GESIS Training Courses

Scientific Coordination

Marlene Mauk
Tel: +49 221 47694-579

Administrative Coordination

Noemi Hartung
Tel: +49 621 1246-211

Introduction to Computational Social Science with R

Online via Zoom
General Topics:
Course Level:
Software used:
Students: 550 €
Academics: 825 €
Commercial: 1650 €
Additional links
Lecturer(s): Johannes Gruber

About the lecturer - Johannes Gruber

Course description

The Digital Revolution has produced unprecedented amounts of data that are relevant for researchers in the social sciences, from online surveys to social media user data, travel and access data, and digital or digitized text data. How can these masses of raw data be turned into understanding, insight, and knowledge? The goal of this course is to introduce you to Computational Social Science with R, a powerful programming language that offers a wide variety of tools, used by journalists, data scientists and researchers alike. Unlike many introductions to programming, e.g., in computer science, the focus of this course is on how to explore, obtain, wrangle, visualize, model, and communicate data to address challenges in social science. The course emphasizes the theoretical and ethical aspects of CSS while covering topics such as web scraping (obtaining data from the internet), data cleaning (getting raw data into a table or otherwise easy-to-analyze format) and visualization (i.e. drawing bar, line, scatter plots and more from data), automated/computational text analysis (i.e. using the computer to find patters in text or sort documents into categories), machine learning (i.e. training algorithms on annotated data and generalizing patterns to unseen data), network analysis (i.e. examining relationships among entities, such as persons, organizations, or documents) and agent based modeling (i.e. simulating interactions between such entities). The course will be held as a blended learning workshop with video lectures focused on theoretical background and demonstrations accompanied by live online sessions where students can ask questions and work through projects together.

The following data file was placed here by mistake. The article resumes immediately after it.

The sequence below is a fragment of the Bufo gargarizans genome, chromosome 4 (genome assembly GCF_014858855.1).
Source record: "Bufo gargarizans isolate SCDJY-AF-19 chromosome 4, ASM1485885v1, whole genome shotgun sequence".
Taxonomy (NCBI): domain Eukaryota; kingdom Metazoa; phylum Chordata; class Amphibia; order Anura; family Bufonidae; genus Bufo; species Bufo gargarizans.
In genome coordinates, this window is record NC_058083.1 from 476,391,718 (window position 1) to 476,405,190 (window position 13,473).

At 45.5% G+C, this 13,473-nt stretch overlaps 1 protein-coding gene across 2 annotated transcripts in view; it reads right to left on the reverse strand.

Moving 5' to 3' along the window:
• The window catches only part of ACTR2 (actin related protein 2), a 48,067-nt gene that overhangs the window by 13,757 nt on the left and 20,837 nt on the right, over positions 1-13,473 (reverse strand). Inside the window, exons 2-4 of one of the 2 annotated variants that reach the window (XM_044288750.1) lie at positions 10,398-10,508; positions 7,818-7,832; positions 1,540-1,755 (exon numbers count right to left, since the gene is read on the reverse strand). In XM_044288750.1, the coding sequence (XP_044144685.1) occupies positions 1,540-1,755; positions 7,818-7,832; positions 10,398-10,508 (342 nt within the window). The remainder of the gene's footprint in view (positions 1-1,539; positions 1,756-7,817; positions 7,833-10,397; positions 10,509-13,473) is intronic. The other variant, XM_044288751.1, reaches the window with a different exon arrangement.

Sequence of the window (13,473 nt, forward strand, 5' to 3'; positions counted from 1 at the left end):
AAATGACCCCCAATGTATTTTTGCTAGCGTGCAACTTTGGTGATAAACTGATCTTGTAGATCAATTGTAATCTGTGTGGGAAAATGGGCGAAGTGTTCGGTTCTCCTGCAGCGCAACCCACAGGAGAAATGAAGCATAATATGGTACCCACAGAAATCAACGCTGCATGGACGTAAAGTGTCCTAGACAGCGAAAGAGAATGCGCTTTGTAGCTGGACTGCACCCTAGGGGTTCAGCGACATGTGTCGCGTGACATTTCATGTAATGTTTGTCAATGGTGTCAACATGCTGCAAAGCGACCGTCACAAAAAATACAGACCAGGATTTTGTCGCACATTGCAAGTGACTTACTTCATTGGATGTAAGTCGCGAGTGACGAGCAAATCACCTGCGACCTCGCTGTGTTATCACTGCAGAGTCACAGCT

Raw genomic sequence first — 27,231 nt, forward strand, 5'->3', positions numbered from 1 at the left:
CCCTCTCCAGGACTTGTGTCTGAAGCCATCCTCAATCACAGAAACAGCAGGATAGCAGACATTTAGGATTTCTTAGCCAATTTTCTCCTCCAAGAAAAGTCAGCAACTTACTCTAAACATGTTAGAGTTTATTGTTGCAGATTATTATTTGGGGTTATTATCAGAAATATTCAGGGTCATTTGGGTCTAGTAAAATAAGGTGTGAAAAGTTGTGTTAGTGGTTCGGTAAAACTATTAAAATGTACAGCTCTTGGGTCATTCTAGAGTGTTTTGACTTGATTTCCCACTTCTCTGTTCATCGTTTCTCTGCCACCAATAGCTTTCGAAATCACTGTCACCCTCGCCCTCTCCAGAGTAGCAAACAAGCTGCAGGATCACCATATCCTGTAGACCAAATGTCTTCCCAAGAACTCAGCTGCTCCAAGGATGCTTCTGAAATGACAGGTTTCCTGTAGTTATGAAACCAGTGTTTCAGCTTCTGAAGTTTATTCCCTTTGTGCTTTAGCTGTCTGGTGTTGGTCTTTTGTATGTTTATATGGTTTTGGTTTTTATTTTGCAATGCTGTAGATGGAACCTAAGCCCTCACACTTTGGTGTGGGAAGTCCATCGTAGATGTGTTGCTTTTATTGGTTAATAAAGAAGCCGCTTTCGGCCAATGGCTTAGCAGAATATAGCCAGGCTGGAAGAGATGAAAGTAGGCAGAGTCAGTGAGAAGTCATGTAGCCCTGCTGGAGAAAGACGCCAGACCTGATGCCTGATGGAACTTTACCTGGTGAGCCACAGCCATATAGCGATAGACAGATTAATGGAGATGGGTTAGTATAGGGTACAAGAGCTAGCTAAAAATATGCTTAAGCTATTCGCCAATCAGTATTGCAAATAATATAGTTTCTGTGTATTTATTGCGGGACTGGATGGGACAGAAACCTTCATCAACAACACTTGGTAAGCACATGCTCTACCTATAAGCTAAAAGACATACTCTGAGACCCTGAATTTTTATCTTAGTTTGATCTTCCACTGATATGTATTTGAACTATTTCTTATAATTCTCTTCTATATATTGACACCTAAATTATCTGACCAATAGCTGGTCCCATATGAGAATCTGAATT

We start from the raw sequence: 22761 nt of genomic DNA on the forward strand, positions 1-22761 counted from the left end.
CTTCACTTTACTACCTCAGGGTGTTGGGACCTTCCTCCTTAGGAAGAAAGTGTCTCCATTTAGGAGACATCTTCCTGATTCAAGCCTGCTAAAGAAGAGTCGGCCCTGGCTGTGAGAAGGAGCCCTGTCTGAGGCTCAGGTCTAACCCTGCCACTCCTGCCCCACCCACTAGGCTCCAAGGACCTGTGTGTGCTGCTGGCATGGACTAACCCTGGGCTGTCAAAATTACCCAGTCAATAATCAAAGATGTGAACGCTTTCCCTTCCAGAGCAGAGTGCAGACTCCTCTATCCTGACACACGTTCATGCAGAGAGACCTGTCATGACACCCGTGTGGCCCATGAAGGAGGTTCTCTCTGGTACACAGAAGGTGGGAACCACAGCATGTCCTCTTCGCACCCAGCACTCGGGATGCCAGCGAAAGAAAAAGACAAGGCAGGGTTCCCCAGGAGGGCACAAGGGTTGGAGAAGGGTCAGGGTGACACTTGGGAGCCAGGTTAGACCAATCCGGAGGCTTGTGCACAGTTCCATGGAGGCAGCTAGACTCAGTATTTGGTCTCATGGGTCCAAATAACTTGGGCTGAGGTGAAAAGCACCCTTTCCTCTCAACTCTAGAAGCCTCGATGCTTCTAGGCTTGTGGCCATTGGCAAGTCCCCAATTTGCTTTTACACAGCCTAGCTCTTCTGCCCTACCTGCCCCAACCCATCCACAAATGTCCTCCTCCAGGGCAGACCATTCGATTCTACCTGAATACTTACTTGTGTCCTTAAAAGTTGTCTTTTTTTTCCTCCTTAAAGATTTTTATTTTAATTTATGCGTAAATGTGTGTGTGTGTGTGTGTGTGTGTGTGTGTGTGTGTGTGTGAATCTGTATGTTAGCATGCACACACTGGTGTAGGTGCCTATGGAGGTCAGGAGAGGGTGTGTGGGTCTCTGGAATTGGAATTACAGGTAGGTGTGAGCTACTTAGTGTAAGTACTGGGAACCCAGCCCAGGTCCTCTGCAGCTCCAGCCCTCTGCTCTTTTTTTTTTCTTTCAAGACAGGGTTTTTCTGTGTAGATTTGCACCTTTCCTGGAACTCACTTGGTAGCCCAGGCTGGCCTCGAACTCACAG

Organizational Structure of the Course
The course will take place in a blended learning format. That means that you will need to (1.) read the literature listed under each session (if any); (2.) watch the video lecture; (3.) finish the exercises before each live group session. This means that participants will be on roughly the same level of knowledge during the live sessions and we will be able to focus on open discussion, the answering of questions and small group exercises.

Target group

You will find the course useful if:
  • you have taken, e.g., a statistics course, know a little bit of R, and now want to explore computational methods, data science or one of the approaches listed above.

Learning objectives

By the end of the course, you will:
  • be able to define what constitutes the field of computational social science;
  • have a high-level overview of the approaches utilized in computational social science, including advantages and shortcomings;
  • have a basic knowledge and hands-on experience of how to apply the approaches and what tools are considered state-of-the-art;
  • be equipped to deepen their knowledge on the theory and practice of computational social science.


  • Working knowledge of R is required. You should take the self-assessment test I prepared here: If you do not know enough R to comfortably solve all or at least most of the exercises there is a list of recommended crash courses at the end of the self-assessment site. If you need more help, you should take the "Introduction to R" course that takes place online from 27-29 August.
Software and Hardware Requirements
We will work with R and RStudio in the course. But you can of course use an IDE different from RStudio if you prefer. I will provide a script that installs and/or updates all R packages we need during the course. You will need a version of R newer than 4.1.0. I also recommend you use an updated version of the Zoom client for the live sessions (a good camera and mic would also be preferable).